Why I share update notices

When there are announcements of updates to the software my clients choose I share those updates to social media in my newsletter. Why? It’s important to be aware of updates even if you don’t understand completely everything that’s being changed. It’s also important to stay aware regardless of how one manages the installation of these updates. As a small business owner you are concerned with the supplies that are an active part of your core business. For example, if your business creates yarn then you stay current on how your fiber and dye supplies come to you. I believe having awareness about your software, a key part of your business, is now a requirement too. My sharing is an attempt to help amplify what’s important over all the noise that comes at you every day.

What do you need to do with this information? Read through the release. Evaluate to determine the impact the changes will have for your software and how you use it. Make backups. Plan when to update.

Let’s step through this recent announcement of the WooCommerce 3.3.4 fix. One thing to keep in mind is that not all announcements are of the same quality. I’m using a robust example for this post.

If it says security release make updating a priority!

Version & Date – I like to check the version number against what I’m using. There are some standards for how version numbers change, but they aren’t always followed.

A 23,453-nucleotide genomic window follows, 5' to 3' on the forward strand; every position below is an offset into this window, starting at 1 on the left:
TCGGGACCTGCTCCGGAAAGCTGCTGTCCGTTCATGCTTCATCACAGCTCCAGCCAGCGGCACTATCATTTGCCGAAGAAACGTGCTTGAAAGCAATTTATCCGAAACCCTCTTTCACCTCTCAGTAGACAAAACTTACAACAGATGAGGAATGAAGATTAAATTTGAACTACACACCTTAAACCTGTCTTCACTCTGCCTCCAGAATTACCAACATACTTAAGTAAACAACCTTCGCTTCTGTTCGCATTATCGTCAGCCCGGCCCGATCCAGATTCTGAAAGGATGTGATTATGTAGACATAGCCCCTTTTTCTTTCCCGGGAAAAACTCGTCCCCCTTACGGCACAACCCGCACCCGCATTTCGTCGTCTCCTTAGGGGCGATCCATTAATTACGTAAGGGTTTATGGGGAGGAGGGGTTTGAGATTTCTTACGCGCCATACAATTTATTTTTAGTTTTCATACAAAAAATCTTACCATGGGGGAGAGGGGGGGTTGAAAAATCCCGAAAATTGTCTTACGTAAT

Commits & Changelog – A commit is when a change to the code is saved to the central repository. Programmers often will pull and work on their changes before they commit them back in. The changelog is that–a log of the changes made in a particular version. Hopefully the developer is following a style guide and best practices.

Changelogs are generally more readable regardless of what you know about software development. The commits are often concise and focus on the language to guide the commit message. In this version, for example, the commit reads “Implement selective_refresh for store notice”. The changelog reads * Fix – Prevent full refresh when editing store notice in the customizer. The later is easily readable and I don’t need to look at the code to know how this change will impact my clients.

Fix or Tweak – This terminology is subjective. Most companies (or solo developers) will standardize on a specific style. Fixes are that, things weren’t working right and they were fixed. Tweaks are small improvements.

But what about beta versions? I do not suggest you run any beta software on the machines or website you rely on. I recommend clients skim the announcements. If there’s something they think will be critical for their business, let me know and I’ll help set up a testing environment.